What Are the Benefits of Iron Tablets?

Updated July 18, 2017

The body needs iron, a trace mineral, to produce red blood cells. Iron is found in every cell in the human body, mostly combined with protein. The haemoglobin molecule, which is essential for carrying oxygen around our system, contains 60% to 70% of the body's iron. If we don't get enough iron, we produce less haemoglobin and in turn, less oxygen goes to our tissues. Iron is also stored in the bone marrow, liver and spleen. Iron tablets can be used to supply extra iron for haemoglobin production.

Iron Deficiency

Iron tablets may be beneficial for anyone who is iron deficient. Iron deficiency is more common in women than in men due to the female menstrual cycle. It is also more common in infants, children, adolescents, vegetarians and in women during pregnancy. Older people may also be iron deficient due to poor absorption and bad diet. Pre menopausal women need 18 mg of iron a day, but studies suggest more than 25% of women get less than this. Men and post menopausal women only need around 10 mg a day.


Although there are many vegetable sources of iron, this is a non-heme form which is poorly absorbed and used by the body. Heme iron is only found in meat, with beef and liver being the best sources. A combination of heme and non-heme foods improves absorption from the non-heme foods. Vegetarians may have difficulty obtaining the optimum daily recommended amounts of iron from food alone, so iron supplements may be necessary.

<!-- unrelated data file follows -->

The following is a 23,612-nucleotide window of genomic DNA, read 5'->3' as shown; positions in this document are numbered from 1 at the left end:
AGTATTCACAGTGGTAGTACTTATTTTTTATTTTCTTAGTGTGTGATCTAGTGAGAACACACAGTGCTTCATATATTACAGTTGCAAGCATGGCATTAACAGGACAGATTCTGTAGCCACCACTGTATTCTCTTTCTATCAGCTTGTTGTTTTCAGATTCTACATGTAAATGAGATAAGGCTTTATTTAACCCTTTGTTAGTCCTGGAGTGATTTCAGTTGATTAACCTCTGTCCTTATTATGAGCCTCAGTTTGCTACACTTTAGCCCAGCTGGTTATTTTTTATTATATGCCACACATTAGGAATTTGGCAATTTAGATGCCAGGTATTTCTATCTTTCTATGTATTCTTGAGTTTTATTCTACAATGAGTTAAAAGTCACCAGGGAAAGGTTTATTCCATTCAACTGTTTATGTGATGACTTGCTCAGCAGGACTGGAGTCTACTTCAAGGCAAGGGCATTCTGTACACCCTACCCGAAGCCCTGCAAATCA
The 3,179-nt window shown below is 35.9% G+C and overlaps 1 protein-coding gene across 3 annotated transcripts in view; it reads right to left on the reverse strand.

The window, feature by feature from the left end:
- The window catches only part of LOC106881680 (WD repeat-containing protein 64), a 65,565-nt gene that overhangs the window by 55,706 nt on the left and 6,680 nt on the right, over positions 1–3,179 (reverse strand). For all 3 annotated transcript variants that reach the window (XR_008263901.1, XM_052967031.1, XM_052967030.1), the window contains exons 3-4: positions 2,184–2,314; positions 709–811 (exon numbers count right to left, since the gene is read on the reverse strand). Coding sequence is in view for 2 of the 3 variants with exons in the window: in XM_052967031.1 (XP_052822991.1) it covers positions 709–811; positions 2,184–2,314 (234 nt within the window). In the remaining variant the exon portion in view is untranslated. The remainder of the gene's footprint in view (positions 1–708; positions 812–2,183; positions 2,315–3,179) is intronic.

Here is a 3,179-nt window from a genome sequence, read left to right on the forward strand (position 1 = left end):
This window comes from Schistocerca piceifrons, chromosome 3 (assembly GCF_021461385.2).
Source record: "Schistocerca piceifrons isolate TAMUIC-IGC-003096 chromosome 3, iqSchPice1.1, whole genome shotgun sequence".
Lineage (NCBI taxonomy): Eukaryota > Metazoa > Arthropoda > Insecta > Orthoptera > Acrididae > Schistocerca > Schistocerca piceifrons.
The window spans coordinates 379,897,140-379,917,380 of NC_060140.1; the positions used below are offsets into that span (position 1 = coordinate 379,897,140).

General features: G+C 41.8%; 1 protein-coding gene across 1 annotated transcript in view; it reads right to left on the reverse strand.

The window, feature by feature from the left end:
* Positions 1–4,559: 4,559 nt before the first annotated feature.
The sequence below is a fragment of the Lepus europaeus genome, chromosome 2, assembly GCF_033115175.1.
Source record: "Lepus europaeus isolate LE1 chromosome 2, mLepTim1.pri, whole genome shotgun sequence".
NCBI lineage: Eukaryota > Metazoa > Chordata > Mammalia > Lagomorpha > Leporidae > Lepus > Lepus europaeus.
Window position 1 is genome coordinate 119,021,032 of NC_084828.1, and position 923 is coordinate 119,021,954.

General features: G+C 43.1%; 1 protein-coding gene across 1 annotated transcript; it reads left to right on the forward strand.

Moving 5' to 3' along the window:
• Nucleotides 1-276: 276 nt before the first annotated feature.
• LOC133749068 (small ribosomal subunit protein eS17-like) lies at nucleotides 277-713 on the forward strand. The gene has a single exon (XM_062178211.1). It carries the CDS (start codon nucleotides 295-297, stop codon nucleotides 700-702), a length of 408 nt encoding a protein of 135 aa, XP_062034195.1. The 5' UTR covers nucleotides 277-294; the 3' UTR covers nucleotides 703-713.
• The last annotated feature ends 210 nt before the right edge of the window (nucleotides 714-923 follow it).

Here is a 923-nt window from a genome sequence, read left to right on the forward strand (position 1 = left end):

During Pregnancy

Iron deficiency is also common during pregnancy as a foetus needs around 7 mg to 8 mg per day. The average diet normally only contains around 15 to 20 mg a day so supplements can be useful. One of the signs of iron deficiency may be morning sickness, possibly due to lower levels of oxygen being delivered to the cells.


Anyone who has been diagnosed with anaemia would benefit from taking iron supplements. Anemia is defined as a reduction in the number of red blood cells in the body and the reduced oxygen-carrying capability of the blood. This can be due to lack of iron in the diet, or poor iron absorption. Parasites may also cause anaemia. It is important to see a doctor to get to the root cause. Taking iron tablets may help over time, but it is important to rule out any other serious illnesses, such as internal bleeding or uterine fibroids.

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About the Author

Fiona Wilkinson is a freelance writer with a diploma in journalism and a B.Sc. in nutrition. She has 15 years of experience writing for a range of online and print publications on nutrition, health and fitness, travel and current affairs. Wilkinson is also a yoga teacher and Pilates instructor.